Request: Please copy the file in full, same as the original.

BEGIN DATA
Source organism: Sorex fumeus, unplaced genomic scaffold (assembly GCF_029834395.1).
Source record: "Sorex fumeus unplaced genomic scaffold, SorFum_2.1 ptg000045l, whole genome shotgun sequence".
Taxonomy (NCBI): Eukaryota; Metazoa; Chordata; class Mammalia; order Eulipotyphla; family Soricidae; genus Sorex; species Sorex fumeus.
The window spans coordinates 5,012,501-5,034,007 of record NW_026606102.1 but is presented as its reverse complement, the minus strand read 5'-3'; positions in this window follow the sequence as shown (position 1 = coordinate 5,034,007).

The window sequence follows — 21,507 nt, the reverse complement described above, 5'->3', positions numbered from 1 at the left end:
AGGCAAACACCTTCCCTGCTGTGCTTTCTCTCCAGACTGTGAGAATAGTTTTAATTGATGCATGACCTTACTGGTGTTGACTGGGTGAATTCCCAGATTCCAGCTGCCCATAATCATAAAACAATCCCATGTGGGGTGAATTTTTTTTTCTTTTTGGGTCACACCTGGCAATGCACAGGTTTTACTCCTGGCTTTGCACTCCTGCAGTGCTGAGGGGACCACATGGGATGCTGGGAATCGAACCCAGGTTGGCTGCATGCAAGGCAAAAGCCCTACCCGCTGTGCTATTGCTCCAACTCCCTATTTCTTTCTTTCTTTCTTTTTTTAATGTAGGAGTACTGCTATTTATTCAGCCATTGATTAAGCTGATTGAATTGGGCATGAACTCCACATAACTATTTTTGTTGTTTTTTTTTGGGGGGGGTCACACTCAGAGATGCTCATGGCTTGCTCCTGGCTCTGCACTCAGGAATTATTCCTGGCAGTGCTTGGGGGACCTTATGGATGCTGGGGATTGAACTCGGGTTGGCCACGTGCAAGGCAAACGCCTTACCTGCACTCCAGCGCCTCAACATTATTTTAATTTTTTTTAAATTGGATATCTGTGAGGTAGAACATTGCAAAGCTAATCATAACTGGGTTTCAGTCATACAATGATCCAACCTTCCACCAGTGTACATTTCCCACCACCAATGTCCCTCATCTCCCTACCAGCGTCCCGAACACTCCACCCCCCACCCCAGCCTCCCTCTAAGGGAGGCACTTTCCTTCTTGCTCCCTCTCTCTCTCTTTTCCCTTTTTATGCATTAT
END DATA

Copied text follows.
Source organism: Sorex fumeus, unplaced genomic scaffold (assembly GCF_029834395.1).
Source record: "Sorex fumeus unplaced genomic scaffold, SorFum_2.1 ptg000045l, whole genome shotgun sequence".
Taxonomy (NCBI): Eukaryota; Metazoa; Chordata; class Mammalia; order Eulipotyphla; family Soricidae; genus Sorex; species Sorex fumeus.
The window spans coordinates 5,012,501-5,034,007 of record NW_026606102.1 but is presented as its reverse complement, the minus strand read 5'-3'; positions in this window follow the sequence as shown (position 1 = coordinate 5,034,007).

The window sequence follows — 21,507 nt, the reverse complement described above, 5'->3', positions numbered from 1 at the left end:
AGGCAAACACCTTCCCTGCTGTGCTTTCTCTCCAGACTGTGAGAATAGTTTTAATTGATGCATGACCTTACTGGTGTTGACTGGGTGAATTCCCAGATTCCAGCTGCCCATAATCATAAAACAATCCCATGTGGGGTGAATTTTTTTTTCTTTTTGGGTCACACCTGGCAATGCACAGGTTTTACTCCTGGCTTTGCACTCCTGCAGTGCTGAGGGGACCACATGGGATGCTGGGAATCGAACCCAGGTTGGCTGCATGCAAGGCAAAAGCCCTACCCGCTGTGCTATTGCTCCAACTCCCTATTTCTTTCTTTCTTTCTTTTTTTAATGTAGGAGTACTGCTATTTATTCAGCCATTGATTAAGCTGATTGAATTGGGCATGAACTCCACATAACTATTTTTGTTGTTTTTTTTTGGGGGGGGTCACACTCAGAGATGCTCATGGCTTGCTCCTGGCTCTGCACTCAGGAATTATTCCTGGCAGTGCTTGGGGGACCTTATGGATGCTGGGGATTGAACTCGGGTTGGCCACGTGCAAGGCAAACGCCTTACCTGCACTCCAGCGCCTCAACATTATTTTAATTTTTTTTAAATTGGATATCTGTGAGGTAGAACATTGCAAAGCTAATCATAACTGGGTTTCAGTCATACAATGATCCAACCTTCCACCAGTGTACATTTCCCACCACCAATGTCCCTCATCTCCCTACCAGCGTCCCGAACACTCCACCCCCCACCCCAGCCTCCCTCTAAGGGAGGCACTTTCCTTCTTGCTCCCTCTCTCTCTCTTTTCCCTTTTTATGCATTAT